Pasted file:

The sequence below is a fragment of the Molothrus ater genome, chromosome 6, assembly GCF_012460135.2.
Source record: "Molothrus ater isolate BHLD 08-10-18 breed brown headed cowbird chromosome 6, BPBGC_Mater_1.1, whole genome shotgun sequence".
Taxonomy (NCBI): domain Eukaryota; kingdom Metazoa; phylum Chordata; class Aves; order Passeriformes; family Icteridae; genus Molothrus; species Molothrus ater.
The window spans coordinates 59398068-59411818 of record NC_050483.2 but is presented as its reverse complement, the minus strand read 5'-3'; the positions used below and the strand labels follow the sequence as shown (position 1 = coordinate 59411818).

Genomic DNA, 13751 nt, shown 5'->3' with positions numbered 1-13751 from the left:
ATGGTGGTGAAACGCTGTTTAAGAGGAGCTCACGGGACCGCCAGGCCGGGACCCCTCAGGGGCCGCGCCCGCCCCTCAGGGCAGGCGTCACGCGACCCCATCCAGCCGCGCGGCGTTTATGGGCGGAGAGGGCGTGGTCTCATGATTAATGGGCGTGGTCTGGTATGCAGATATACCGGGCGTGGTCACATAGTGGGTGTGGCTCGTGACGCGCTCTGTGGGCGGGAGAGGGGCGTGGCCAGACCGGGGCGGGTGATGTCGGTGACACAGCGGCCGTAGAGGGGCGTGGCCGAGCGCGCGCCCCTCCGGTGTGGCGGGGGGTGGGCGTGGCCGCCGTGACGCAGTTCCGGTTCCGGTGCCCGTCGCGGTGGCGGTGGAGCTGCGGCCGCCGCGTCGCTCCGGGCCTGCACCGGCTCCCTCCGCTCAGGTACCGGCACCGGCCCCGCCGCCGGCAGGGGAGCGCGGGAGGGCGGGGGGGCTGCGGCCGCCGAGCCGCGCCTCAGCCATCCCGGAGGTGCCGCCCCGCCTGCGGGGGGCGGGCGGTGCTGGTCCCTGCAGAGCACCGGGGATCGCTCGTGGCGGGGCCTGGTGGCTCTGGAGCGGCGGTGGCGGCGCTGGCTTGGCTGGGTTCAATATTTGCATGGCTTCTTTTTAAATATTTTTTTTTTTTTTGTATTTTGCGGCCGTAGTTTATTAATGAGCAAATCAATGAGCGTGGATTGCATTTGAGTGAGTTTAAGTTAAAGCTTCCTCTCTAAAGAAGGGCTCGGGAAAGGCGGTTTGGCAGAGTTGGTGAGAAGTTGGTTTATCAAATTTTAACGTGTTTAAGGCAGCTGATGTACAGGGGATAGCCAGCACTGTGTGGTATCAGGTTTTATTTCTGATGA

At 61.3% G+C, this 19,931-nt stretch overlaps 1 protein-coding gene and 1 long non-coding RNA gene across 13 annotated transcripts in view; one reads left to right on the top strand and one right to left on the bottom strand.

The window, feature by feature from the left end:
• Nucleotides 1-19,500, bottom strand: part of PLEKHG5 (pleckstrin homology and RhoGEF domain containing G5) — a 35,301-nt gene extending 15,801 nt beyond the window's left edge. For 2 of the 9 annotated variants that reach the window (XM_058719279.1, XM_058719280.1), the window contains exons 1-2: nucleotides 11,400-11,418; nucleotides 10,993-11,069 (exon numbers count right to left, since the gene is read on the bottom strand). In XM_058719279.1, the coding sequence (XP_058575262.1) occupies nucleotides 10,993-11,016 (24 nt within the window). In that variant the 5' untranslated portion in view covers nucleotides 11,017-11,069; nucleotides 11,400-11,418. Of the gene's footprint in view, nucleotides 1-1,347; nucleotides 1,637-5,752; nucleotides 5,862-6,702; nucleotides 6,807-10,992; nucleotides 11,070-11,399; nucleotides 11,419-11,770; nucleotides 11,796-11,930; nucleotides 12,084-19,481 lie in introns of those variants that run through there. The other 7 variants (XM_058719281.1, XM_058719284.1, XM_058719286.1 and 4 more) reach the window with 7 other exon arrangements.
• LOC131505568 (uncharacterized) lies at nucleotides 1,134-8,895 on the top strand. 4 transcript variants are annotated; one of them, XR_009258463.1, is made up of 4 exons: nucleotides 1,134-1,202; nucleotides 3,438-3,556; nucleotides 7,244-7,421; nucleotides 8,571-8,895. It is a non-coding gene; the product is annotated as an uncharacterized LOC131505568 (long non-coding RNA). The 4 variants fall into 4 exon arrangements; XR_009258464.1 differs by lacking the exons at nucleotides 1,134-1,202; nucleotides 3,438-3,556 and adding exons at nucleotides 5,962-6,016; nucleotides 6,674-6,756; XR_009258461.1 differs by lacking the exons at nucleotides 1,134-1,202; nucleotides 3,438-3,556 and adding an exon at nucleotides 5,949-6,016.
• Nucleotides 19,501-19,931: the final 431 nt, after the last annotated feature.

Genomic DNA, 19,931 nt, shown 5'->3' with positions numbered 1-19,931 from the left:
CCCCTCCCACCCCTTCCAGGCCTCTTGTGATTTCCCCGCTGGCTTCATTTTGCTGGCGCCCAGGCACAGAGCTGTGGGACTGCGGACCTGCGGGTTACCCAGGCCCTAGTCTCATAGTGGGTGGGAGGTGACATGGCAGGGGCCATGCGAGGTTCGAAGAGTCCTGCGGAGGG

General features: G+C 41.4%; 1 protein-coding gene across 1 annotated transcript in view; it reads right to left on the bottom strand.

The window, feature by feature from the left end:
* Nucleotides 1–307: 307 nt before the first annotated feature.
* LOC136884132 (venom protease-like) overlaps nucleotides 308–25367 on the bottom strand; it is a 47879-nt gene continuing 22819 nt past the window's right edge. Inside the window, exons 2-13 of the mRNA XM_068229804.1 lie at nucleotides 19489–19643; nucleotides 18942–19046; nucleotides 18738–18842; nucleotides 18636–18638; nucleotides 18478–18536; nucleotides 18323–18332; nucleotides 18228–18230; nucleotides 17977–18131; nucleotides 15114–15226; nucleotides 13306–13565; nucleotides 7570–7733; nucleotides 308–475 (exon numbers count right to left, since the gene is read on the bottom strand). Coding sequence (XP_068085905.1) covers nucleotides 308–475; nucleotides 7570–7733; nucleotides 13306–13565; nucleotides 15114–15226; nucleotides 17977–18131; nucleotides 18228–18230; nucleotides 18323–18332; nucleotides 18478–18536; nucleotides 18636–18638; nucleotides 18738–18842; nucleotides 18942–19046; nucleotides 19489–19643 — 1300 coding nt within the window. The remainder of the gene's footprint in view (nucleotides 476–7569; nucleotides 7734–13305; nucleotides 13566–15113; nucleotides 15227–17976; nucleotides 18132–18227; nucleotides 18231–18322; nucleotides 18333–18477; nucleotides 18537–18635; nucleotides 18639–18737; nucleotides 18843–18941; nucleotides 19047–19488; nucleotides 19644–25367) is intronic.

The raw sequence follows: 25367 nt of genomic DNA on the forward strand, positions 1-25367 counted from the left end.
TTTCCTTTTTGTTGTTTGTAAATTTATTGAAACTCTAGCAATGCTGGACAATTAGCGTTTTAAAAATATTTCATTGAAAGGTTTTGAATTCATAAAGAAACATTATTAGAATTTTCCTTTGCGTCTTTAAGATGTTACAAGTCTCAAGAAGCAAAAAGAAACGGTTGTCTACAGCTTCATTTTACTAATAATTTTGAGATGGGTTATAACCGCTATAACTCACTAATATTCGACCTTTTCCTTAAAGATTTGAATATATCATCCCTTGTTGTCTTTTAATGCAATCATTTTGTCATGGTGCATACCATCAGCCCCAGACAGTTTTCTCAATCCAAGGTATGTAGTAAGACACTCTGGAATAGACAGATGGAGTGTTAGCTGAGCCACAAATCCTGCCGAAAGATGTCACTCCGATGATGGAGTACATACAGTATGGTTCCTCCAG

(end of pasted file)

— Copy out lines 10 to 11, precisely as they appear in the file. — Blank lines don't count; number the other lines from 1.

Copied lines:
• LOC131505568 (uncharacterized) lies at nucleotides 1,134-8,895 on the top strand. 4 transcript variants are annotated; one of them, XR_009258463.1, is made up of 4 exons: nucleotides 1,134-1,202; nucleotides 3,438-3,556; nucleotides 7,244-7,421; nucleotides 8,571-8,895. It is a non-coding gene; the product is annotated as an uncharacterized LOC131505568 (long non-coding RNA). The 4 variants fall into 4 exon arrangements; XR_009258464.1 differs by lacking the exons at nucleotides 1,134-1,202; nucleotides 3,438-3,556 and adding exons at nucleotides 5,962-6,016; nucleotides 6,674-6,756; XR_009258461.1 differs by lacking the exons at nucleotides 1,134-1,202; nucleotides 3,438-3,556 and adding an exon at nucleotides 5,949-6,016.
• Nucleotides 19,501-19,931: the final 431 nt, after the last annotated feature.